Director Nishikant also makes his acting debut in Rocky Handsome. Sporting a bald look and French beard, he intelligently gets into the character of the bad guy Kevin Pereira. Nothing makes it appear like his first performance in front of the camera. He enacts every bit with ease. Similarly, Teddy Maurya as Kevin’s brother, Luke Pereira, makes you truly hate the character. You actually feel relieved when he dies a brutal death. The other villain, Kazu Tang steals the show with his fighting skills, though acting-wise he didn’t offer much.

Strangely, in his supporting role, Sharad Kelkar as Anti-Narcotics Cell (ANC) officer Sanjay Khapre somehow keeps reminding of his Saavdhan India act. Many other actors, like Suhasini Mulay, have a very small part. Their acts get overshadowed by the main antagonists.

While the film starts on a slow pace and then remains dotted with harsh and barbaric and brutal murders, the director tightly etches the second half. It is gripping and the mayhem continues in full force. Till the last scene, it boggles the mind and makes you cringe every now and then.

However, there are certain flaws—the sudden rainfall as John runs to save the child, the manner in which he survives even after being hurled by bullets and takes it out on his own, the way ANC officers send an email to Barack Obama from John’s email ID in order to get his background details – which could have been avoided or toned down to make the film more real.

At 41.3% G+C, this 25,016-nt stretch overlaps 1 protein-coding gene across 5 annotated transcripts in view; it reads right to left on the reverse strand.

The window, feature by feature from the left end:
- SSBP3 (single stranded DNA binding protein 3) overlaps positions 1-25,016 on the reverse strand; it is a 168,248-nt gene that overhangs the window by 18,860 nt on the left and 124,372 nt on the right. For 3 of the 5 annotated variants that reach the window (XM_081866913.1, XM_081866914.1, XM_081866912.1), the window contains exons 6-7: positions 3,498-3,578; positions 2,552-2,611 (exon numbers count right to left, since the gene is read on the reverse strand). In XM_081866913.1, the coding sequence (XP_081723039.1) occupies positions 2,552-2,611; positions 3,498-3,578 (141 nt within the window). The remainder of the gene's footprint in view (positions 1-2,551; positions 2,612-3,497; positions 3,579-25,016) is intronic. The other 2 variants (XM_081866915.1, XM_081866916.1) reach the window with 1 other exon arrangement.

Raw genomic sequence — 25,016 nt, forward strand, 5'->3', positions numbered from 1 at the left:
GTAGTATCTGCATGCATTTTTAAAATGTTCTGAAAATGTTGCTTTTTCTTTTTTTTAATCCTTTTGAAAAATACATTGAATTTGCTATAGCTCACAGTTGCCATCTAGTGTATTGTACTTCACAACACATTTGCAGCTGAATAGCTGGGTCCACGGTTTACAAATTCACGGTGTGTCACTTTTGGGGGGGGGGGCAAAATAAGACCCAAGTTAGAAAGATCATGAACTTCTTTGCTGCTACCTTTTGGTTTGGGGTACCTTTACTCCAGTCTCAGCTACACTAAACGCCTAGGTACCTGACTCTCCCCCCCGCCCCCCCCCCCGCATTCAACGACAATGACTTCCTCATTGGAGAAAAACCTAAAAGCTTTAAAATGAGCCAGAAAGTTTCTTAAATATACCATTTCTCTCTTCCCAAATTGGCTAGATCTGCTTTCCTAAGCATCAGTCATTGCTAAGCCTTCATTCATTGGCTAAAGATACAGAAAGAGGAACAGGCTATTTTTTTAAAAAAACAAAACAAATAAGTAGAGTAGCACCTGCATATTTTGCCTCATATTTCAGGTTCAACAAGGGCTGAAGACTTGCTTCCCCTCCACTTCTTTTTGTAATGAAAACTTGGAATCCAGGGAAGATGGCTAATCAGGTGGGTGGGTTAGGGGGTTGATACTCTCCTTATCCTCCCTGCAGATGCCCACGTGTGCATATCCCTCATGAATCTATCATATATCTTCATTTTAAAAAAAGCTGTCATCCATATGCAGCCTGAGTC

Remember Drishyam? Like his last film, Nishikant brings in tricky ATM withdrawals and draws a sequence reflecting how children are exploited by traffickers in their drug businesses which looks complicated and stretched and even gets confusing to an extent.

The focus should have been more on the story and less on action which sadly does not happen. Certain parts also could have been avoided and the violence almost gets into the nerves. John’s past remains guarded which serves no purpose as such.

What surely works for Rocky Handsome, besides the high-octane action and murderous rampage by John and the baddies, is its cinematography. Shanker Raman chisels every scene finely and audience can’t help but remain glued to the screen.

Unlike, the original The Man From Nowhere, there are multiple songs in the film. But, every number takes the track forward and provides a soothing effect in this dark narrative. Nora Fatehi’s special appearance in Rock the party – the club song – is quite stunning. Even the background score when John and Teddy come face-to-face escalates the tension manifold. On the music front, Sunny Bawra and Inder Bawra hit the right spot!

In spite of all the filth, darkness and shrewdness, the film has a soul and you realise it only in the climax. John brilliantly emotes and reflects his agonies and pains, and manages to bring you to tears. Yes! He acts just before the film reaches the end.

And, truly justifying the title, whether fiddling with a knife, performing Aikido or Hapkido or Krav Maga or running around banging bad guys, in the perfectly crafted physique, wearing a black tuxedo, John looks nothing, but ‘handsome’!

Well, Rocky Handsome is a cinematic treat if dark thriller is what pleases you!